Long-dominant National Liberation Front (FLN) dominates in weekend parliamentary elections, but with a significantly reduced 105 seats and with the country's lowest ever turnout at 23%, electoral board says.
Algeria's FLN, long the country's biggest political party, has won the most seats in the parliamentary election, the head of the electoral authority said.
"The dynamic of peaceful change that was launched (with the protests) is being strengthened," electoral authority head Mohamed Chorfi said on Tuesday, referring to the election.
According to the initial figures, the FLN led with 105 out of 407 seats in Saturday's poll, Chorfi said.
The FLN's 105 seats were far short of the 204 needed to secure a majority in the 407-seat parliament, with the religious party MSP winning 64 seats, another former ruling coalition party, the RND, winning 57, and independent candidates taking 78 seats.
However, most of the elected members of parliament are expected to support President Abdelmadjid Tebboune's programme, including economic reforms.
Only 5.6 million of more than 24 million eligible voters lodged a ballot at polls –– a record low turnout of just 23.03 percent –– with more than a million invalid votes cast, the ANIE electoral board said in provisional figures.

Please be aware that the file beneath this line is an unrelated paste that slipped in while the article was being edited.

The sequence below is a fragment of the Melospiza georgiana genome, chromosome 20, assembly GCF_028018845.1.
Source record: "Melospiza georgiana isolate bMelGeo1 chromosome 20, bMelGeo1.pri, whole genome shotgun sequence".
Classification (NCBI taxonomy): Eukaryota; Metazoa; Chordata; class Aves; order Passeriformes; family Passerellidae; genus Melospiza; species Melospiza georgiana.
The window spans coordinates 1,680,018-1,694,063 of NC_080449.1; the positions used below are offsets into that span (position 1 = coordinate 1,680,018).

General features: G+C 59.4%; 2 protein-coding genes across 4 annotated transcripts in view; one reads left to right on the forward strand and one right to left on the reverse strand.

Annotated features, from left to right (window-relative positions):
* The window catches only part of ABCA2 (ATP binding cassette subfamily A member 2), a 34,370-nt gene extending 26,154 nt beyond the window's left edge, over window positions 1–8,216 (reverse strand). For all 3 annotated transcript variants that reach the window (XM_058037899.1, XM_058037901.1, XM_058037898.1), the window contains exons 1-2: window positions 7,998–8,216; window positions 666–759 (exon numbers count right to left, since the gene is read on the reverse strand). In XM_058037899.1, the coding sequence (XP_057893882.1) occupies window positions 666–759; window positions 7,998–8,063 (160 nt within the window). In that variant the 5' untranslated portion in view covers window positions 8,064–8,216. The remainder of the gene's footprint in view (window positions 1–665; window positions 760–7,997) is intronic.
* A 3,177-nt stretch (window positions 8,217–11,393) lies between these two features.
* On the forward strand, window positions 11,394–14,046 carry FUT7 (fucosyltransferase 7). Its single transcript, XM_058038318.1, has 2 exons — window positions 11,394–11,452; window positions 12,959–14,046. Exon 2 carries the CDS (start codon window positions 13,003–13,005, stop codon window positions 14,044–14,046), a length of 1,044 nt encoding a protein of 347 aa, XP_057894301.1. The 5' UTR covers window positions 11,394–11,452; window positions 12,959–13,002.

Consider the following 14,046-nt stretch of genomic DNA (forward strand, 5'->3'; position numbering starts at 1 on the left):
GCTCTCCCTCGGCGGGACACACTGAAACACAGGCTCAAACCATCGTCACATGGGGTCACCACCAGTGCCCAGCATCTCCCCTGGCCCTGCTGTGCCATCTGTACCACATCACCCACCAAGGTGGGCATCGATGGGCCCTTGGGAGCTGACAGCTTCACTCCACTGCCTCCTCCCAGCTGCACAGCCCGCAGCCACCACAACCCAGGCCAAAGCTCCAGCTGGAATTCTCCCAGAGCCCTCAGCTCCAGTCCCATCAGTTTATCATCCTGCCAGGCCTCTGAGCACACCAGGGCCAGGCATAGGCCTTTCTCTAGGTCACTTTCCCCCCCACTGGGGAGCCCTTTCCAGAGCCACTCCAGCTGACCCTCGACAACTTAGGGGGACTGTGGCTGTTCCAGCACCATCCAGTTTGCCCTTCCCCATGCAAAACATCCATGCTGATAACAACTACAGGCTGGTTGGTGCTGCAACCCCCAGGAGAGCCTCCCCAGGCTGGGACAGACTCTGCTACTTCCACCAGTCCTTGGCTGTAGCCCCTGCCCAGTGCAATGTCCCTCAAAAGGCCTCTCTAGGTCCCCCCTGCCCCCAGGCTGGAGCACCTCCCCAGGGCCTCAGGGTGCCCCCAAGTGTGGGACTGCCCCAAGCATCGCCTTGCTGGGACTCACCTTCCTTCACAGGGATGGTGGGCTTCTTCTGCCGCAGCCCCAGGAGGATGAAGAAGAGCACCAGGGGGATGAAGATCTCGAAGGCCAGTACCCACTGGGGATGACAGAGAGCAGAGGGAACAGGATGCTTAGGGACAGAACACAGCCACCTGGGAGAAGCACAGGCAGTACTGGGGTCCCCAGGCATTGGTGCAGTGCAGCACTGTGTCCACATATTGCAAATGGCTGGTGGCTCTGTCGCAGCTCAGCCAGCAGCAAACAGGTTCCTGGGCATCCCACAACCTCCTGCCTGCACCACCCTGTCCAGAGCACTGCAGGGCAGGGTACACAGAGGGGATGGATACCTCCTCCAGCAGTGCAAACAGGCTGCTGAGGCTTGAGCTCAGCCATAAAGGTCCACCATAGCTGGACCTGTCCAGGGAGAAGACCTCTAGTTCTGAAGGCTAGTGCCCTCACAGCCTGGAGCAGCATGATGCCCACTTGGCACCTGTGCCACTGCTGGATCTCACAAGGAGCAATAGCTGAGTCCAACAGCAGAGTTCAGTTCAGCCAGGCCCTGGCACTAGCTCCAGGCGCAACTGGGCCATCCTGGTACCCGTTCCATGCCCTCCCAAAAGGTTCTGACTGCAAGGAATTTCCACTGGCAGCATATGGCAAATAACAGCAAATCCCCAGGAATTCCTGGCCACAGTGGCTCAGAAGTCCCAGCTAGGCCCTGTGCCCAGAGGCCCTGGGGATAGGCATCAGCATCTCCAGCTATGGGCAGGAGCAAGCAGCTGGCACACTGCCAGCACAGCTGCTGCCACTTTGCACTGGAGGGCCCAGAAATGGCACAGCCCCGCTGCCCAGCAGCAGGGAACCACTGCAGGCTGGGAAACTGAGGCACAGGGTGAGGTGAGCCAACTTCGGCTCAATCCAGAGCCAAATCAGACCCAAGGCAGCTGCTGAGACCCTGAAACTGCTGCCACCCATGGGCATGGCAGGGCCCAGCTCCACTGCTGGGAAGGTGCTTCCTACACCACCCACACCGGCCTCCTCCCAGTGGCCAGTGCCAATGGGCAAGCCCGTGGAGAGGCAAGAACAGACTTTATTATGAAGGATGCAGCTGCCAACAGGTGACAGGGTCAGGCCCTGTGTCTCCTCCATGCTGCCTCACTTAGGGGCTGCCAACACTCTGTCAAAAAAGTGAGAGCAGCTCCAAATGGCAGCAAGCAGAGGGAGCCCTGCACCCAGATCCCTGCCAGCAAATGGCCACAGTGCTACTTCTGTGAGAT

The protests that erupted in 2019 demanded the ousting of the ruling elite, an end to corruption and the army's withdrawal from politics. While authorities praised the demonstrations as a moment of national renewal, they also cracked down with arrests.
Hirak boycotts election
Religious parties had hoped to benefit from the unrest of the past two years of protests that pushed the veteran president, Abdelaziz Bouteflika, from office and led to the jailing of numerous senior officials.
But the biggest difference from previous elections was the much larger number of independents winning seats in parliament, with religious parties retaining about the same share as previously.
The leaderless Hirak mass protest movement boycotted the vote, as it had the 2019 election that installed Tebboune in place of Bouteflika.
Hirak has said any vote that takes place while the current establishment remains in place, and while the army interferes in politics, cannot be fair.
While elections before Hirak's rise had higher official turnout figures, they were still often marked by a large number of abstentions.
The make-up of the new parliament is expected to shape the next government, which will face a looming economic crisis with Algeria having spent more than four fifths of its foreign currency reserves since 2013.